Episode 20 of the Burning Ambulance podcast features an interview with bassist Buster Williams.
Buster Williams is a jazz MVP like very few others. He got his start in the late Fifties; his first studio dates were in 1961, with Gene Ammons and Sonny Stitt, and he’s appeared on literally hundreds of records since. When I was researching this interview, I was going through his catalog on Discogs, and as you’ll hear, there are a whole bunch of albums he did in the Sixties that they don’t even have listed. He’s played with Miles Davis, Art Blakey, Herbie Hancock, the Jazz Crusaders, and a bunch of different singers. He’s played bass on so many records, he’s even on some where a different bassist is the leader – he’s made a couple of albums with Ron Carter. He doesn’t record very often as a leader, but when he does the music is always fantastic. The reason he stays in the back is, he really views his role as a supportive member of the ensemble to be crucial. He’s trying to provide a bottom end, and feed harmonies to the horns and the piano, and especially a singer. What he has to say about working with singers in this interview really fascinated me, and I hope you’ll find it as interesting as I did.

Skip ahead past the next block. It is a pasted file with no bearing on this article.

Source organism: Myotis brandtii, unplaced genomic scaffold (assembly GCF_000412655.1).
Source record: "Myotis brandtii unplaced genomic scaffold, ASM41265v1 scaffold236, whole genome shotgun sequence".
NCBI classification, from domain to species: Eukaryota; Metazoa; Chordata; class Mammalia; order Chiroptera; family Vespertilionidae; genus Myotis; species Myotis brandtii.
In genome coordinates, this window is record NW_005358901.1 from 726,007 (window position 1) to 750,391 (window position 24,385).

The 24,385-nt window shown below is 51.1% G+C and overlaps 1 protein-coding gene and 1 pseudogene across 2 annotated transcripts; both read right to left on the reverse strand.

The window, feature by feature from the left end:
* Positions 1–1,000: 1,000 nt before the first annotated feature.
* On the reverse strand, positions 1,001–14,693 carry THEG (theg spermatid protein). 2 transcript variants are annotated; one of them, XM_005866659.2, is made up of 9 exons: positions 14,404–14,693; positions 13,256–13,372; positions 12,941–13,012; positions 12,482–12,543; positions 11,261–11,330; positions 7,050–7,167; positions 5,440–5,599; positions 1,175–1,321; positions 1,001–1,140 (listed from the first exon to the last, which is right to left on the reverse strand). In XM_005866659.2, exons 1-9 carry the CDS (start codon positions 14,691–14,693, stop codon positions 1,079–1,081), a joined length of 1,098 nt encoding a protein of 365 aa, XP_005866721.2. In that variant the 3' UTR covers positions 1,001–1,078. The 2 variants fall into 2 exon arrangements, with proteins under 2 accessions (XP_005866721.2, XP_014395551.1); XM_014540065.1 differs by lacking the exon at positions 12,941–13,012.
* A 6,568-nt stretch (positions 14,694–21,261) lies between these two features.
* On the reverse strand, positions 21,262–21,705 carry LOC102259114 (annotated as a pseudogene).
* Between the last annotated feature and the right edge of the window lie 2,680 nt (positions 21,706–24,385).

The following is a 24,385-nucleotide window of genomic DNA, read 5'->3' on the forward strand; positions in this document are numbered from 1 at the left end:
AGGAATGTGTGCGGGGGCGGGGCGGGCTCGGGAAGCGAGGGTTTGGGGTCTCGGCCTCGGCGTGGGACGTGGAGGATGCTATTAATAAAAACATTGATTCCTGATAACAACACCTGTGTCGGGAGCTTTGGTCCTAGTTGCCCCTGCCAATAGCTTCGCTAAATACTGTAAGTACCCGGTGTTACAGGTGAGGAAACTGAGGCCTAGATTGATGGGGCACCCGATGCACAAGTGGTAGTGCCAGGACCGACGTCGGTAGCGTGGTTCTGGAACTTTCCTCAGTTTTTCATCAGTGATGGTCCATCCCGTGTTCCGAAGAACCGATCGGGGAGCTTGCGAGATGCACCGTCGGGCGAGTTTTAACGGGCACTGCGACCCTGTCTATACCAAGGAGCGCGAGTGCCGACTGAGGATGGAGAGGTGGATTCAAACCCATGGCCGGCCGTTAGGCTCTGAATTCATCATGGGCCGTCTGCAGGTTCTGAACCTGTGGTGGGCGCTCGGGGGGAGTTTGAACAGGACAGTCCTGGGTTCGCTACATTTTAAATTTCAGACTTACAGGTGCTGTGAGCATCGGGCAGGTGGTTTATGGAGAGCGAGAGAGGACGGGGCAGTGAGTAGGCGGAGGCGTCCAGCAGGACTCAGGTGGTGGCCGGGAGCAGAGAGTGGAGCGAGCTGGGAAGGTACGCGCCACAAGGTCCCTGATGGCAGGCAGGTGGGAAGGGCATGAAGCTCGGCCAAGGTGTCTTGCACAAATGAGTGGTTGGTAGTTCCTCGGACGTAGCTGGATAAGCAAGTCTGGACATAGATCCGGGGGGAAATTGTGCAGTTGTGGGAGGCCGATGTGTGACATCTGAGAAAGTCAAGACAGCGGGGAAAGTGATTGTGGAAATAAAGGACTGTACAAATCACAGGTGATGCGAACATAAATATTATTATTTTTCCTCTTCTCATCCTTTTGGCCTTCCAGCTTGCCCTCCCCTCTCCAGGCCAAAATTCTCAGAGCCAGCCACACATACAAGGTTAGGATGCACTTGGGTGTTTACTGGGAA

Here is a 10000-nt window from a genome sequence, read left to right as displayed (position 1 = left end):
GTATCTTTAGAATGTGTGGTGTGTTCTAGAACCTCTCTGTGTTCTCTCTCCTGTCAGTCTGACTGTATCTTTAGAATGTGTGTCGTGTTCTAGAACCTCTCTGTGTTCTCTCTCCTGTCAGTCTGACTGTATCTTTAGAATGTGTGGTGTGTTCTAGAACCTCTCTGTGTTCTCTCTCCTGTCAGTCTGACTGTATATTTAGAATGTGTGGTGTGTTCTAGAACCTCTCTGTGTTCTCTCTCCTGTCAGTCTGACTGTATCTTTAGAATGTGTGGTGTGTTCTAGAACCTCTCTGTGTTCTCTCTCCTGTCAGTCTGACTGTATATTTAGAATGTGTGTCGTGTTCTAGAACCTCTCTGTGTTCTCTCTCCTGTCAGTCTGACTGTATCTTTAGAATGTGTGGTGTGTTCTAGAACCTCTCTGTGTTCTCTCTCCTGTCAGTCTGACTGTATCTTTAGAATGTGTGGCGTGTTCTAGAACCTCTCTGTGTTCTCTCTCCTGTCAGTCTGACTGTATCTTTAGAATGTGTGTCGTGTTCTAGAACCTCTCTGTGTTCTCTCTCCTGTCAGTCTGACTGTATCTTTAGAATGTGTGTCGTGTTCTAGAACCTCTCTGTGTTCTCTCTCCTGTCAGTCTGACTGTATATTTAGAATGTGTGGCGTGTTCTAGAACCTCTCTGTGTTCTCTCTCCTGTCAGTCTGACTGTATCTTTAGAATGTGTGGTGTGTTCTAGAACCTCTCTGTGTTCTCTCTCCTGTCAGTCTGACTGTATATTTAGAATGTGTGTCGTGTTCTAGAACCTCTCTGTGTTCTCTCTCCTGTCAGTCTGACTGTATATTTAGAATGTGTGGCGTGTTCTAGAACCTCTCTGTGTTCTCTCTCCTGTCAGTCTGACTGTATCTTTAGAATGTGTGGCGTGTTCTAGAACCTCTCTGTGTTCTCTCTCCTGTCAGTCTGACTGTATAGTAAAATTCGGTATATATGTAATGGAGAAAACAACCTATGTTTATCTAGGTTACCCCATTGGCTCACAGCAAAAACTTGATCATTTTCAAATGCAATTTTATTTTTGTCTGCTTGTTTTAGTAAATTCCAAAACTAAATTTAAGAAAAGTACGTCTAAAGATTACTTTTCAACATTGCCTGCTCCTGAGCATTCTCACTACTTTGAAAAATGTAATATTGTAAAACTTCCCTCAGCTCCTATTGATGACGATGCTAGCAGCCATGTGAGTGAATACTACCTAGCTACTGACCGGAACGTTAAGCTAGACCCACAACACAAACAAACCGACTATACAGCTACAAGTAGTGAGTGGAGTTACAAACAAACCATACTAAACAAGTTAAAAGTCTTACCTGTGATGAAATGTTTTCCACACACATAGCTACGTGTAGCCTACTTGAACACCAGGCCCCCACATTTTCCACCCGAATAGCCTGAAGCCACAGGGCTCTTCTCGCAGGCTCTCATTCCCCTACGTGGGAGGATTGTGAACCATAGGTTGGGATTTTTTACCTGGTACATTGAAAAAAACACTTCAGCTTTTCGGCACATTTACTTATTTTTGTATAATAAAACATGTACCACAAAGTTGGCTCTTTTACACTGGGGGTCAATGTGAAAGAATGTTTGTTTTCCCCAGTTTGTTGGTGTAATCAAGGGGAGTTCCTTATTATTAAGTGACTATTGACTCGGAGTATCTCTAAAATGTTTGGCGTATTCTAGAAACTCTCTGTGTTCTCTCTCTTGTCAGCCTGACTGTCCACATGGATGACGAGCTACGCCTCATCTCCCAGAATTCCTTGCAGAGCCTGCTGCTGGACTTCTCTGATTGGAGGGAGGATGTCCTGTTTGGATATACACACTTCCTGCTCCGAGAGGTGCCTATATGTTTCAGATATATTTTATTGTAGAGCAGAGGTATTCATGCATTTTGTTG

I’m gonna be honest, I really feel like I learned a tremendous amount about how jazz works by talking to Buster Williams. I can’t read music, I can’t really play any instruments, but I found what he had to say about how a group should work together, and what his role is, extremely enlightening, and it’s probably going to change the way I listen going forward. I’m thrilled I had the opportunity to have this conversation with him, and I hope you’ll enjoy listening to it.